Source: http://www.constructionrisk.com, August 2017
By: Kent Holland
Where lead-based paint was ingested by a tenant’s child, the tenant sued her landlord for injuries allegedly sustained by the child. The landlord tendered the claim to its commercial general liability (CGL) insurer who, instead of defending the case, filed a declaratory judgment action seeking a determination that the pollution exclusion of the CGL policy barred coverage for the alleged injuries. The Owner held that, although not specifically listed in the pollution definition as a “pollutant,” lead-based paint is, in fact, a “pollutant” within the meaning of the policy. The policy’s pollution exclusion was, therefore, applicable, and the insurer had no duty to defend and indemnify the landlord. See Georgia Farm Bureau Mut. Ins. Co. v. Smith, 298 Ga. 716, 784 S.E.2d 422 (2016).
The terms of the CGL policy required the insurer “to pay those sums that the insured becomes legally obligated to pay as damages because of ‘bodily injury’ or ‘property damage’” … “only if: (1) the ‘bodily injury’ or ‘property damage’ is caused by an ‘occurrence’ that takes place ….” An occurrence is defined as “an accident.” Coverage was subject to exclusions, including the pollution exclusion, which provided that the insurance does not apply to “(1) ‘[b]odily injury’ or ‘property damage’ arising out of the actual, alleged or threatened discharge, dispersal, seepage, migration, release or escape of ‘pollutants’: (a) [a]t or from any premises, site or location which is or was at any time owned or occupied by, or rented or loaned to, any insured.”…
Source: StarTribune, Minneapolis, April 18, 2013
By: Alejandra Matos
Two years after a gas explosion in south Minneapolis, officials from the city and CenterPoint still dispute who is responsible for blast.
The dispute between Minneapolis and CenterPoint Energy over who was at fault for a gas explosion near a south Minneapolis Cub Foods in 2011 is heading to court.
The city of Minneapolis filed a lawsuit last month against CenterPoint Energy claiming the Texas-based natural gas company was negligent in maintaining and repairing the pipe running under 60th Street and Nicollet Avenue S. The city is seeking compensation for damages to its infrastructure caused by the blast.…
Source: http://www.sfgate.com, February 12, 2013
By: Peter Fimrite and Kevin Fagan
A broken pipe sent thousands of gallons of drinking water cascading into San Mateo Creek over the weekend, killing scores, possibly thousands, of fish from chlorine poisoning.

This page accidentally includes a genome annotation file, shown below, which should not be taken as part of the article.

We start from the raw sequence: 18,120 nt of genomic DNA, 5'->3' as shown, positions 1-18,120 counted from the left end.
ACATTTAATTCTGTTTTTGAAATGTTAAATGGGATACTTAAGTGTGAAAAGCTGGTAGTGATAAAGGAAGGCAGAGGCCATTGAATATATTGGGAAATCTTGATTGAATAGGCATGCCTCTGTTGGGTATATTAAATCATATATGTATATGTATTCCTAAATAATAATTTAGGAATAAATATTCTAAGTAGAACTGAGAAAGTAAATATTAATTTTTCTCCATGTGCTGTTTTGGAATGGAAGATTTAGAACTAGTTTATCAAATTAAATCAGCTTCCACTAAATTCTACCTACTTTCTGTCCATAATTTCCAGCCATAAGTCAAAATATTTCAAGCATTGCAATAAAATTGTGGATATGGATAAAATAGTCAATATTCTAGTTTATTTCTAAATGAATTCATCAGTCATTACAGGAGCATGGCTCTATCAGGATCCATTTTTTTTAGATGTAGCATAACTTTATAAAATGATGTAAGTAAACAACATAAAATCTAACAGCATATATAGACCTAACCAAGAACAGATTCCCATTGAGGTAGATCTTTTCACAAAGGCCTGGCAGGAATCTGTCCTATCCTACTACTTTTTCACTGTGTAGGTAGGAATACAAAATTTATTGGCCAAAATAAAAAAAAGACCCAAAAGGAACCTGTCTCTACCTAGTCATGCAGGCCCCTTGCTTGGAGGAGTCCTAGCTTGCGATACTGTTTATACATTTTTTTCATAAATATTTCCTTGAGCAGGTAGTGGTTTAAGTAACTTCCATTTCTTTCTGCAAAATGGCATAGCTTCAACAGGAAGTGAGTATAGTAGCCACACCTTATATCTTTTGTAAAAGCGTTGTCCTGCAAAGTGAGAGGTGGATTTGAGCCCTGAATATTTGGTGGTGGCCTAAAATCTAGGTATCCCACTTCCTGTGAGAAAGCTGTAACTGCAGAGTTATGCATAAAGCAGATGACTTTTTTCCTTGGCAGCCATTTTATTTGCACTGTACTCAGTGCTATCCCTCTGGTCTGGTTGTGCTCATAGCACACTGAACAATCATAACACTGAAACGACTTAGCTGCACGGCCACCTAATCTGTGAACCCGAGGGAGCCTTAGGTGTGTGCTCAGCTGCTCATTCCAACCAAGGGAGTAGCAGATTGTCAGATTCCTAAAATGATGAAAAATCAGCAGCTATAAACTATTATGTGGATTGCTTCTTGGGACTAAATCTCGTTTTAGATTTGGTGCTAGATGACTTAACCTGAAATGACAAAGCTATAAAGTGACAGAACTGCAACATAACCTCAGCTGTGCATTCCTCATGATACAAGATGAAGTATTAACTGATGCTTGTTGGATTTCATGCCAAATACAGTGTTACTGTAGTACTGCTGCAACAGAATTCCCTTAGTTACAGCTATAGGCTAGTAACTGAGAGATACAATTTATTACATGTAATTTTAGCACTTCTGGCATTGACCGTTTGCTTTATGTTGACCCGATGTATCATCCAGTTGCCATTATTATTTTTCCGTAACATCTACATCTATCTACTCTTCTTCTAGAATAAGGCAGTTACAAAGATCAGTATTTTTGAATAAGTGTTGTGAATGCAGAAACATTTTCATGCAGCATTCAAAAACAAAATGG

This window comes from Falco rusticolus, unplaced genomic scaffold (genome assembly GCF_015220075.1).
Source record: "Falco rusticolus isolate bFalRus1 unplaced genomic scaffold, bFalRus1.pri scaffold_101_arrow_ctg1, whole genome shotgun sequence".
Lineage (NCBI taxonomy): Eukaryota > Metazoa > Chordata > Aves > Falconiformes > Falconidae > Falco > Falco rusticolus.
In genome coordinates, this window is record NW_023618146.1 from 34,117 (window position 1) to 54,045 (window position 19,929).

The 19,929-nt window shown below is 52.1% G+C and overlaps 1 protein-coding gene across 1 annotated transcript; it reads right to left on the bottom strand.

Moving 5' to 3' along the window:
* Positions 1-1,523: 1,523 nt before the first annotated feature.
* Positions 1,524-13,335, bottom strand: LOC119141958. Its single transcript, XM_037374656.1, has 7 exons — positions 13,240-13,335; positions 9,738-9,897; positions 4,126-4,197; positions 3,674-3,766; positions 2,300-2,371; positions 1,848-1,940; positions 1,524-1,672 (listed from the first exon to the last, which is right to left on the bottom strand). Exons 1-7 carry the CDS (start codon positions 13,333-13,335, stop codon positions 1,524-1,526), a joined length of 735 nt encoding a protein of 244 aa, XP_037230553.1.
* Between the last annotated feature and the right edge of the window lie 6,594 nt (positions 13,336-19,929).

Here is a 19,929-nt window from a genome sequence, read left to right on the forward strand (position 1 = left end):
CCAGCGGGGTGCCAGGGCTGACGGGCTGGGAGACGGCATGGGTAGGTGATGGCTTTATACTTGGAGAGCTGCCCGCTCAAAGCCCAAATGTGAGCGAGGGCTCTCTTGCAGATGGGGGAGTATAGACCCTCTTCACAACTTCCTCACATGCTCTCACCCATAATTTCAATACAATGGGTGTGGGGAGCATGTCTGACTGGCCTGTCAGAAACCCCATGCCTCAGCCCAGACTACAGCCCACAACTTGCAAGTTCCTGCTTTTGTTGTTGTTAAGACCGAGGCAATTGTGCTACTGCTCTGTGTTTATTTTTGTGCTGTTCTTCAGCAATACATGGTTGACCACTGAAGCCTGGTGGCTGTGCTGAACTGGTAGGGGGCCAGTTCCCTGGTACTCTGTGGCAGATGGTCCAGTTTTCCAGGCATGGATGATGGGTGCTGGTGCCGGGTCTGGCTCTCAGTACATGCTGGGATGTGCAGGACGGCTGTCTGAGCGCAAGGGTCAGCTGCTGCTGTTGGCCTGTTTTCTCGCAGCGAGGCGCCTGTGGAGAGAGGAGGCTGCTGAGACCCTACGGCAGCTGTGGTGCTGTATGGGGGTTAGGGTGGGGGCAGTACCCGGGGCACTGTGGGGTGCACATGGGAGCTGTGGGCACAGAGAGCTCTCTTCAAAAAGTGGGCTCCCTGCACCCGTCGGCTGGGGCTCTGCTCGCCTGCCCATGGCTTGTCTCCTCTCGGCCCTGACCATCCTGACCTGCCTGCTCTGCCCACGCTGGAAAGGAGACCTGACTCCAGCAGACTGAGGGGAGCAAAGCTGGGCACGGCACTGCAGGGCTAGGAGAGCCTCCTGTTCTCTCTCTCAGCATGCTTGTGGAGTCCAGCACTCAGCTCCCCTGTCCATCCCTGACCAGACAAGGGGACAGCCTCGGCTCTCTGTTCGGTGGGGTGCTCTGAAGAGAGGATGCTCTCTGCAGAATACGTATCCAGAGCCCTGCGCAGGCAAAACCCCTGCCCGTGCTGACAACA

The dead fish began floating to the surface Saturday when a thousand gallons a minute of chlorinated water flowed down a forested hillside into the creek about a half-mile below Crystal Springs Reservoir, according to utility officials and residents.
Utility officials located the break in a 60-inch-diameter pipe next to a concrete bridge adjacent to Crystal Springs Road, near the border of Hillsborough and San Mateo. It took them eight hours to cut off the flow along a 4-mile section of pipeline, but water was still leaking out Monday at a rate of 200 gallons a minute, officials said.
The exact death toll has not yet been determined, but at least 30 fish could be seen lying on the bottom and floating along a 100-yard section of the creek, which rolls past stately homes beneath towering oak trees. Rare steelhead trout, which have been listed as threatened along the Central Coast under the Endangered Species Act since 1997, were believed to have been killed.…
Source: http://www.news-journal.com, July 25, 2011
Southwestern Electric Power Co. on Monday announced it has reached a confidential settlement of lawsuits and other actions that challenged the construction of its John W. Turk, Jr. Power Plant about 15 miles from Texarkana, Ark.
Michael Morris, chairman and CEO of SWEPCO, said the action will allow the company to move forward with construction and plans to have the plant online by next year.
“We are pleased to have reached an agreement with the plant’s neighbors regarding these long-standing issues,” said Michael G. Morris, AEP chairman and chief executive officer.
“Construction of the Turk Plant is 70 percent complete,” Morris said. “As we move forward with this important project, we will continue to demonstrate our commitment to providing affordable, reliable power for our customers while being good stewards of the environment.”
SWEPCO is a division of American Electric Co., based in Ohio. The Turk plant is located in Hempstead County, Ark., and is named after former SWEPCO president and Longivew resident, John W. Turk Jr.
Under terms of the settlement, the litigants are withdrawing all of their challenges to the plant, including the air permit and the U.S. Army Corps of Engineers permit for the plant, and SWEPCO is making commitments regarding its future operations and environmental activities in the area.
Plaintiffs participating in the settlement are the Hempstead County Hunting Club Inc., Dr. Mary O’Boyle, Pat Schultz, the Pat Schultz Family Trust, YCR Limited Partnership, Yancey Reynolds and Charles Mills.